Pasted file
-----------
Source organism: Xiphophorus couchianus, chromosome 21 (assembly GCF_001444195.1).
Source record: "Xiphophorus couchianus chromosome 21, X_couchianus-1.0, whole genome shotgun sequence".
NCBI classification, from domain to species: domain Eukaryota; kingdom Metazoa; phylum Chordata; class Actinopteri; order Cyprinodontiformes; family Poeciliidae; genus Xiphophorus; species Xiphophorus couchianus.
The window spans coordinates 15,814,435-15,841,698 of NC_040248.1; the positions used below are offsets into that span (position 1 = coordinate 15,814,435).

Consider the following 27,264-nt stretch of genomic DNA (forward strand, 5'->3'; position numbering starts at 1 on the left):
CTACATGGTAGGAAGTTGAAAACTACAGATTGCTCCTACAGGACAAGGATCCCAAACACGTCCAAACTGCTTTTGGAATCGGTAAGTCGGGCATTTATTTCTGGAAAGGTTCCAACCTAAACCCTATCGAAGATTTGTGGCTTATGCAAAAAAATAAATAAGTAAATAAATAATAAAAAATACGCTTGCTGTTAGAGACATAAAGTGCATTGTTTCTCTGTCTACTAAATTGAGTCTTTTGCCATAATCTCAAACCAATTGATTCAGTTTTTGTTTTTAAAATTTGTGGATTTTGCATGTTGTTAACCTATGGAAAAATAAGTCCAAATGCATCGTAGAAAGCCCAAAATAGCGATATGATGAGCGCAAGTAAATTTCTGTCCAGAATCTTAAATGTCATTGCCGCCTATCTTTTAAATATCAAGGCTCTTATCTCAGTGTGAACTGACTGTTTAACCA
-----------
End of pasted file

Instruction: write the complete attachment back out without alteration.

Source organism: Xiphophorus couchianus, chromosome 21 (assembly GCF_001444195.1).
Source record: "Xiphophorus couchianus chromosome 21, X_couchianus-1.0, whole genome shotgun sequence".
NCBI classification, from domain to species: domain Eukaryota; kingdom Metazoa; phylum Chordata; class Actinopteri; order Cyprinodontiformes; family Poeciliidae; genus Xiphophorus; species Xiphophorus couchianus.
The window spans coordinates 15,814,435-15,841,698 of NC_040248.1; the positions used below are offsets into that span (position 1 = coordinate 15,814,435).

Consider the following 27,264-nt stretch of genomic DNA (forward strand, 5'->3'; position numbering starts at 1 on the left):
CTACATGGTAGGAAGTTGAAAACTACAGATTGCTCCTACAGGACAAGGATCCCAAACACGTCCAAACTGCTTTTGGAATCGGTAAGTCGGGCATTTATTTCTGGAAAGGTTCCAACCTAAACCCTATCGAAGATTTGTGGCTTATGCAAAAAAATAAATAAGTAAATAAATAATAAAAAATACGCTTGCTGTTAGAGACATAAAGTGCATTGTTTCTCTGTCTACTAAATTGAGTCTTTTGCCATAATCTCAAACCAATTGATTCAGTTTTTGTTTTTAAAATTTGTGGATTTTGCATGTTGTTAACCTATGGAAAAATAAGTCCAAATGCATCGTAGAAAGCCCAAAATAGCGATATGATGAGCGCAAGTAAATTTCTGTCCAGAATCTTAAATGTCATTGCCGCCTATCTTTTAAATATCAAGGCTCTTATCTCAGTGTGAACTGACTGTTTAACCA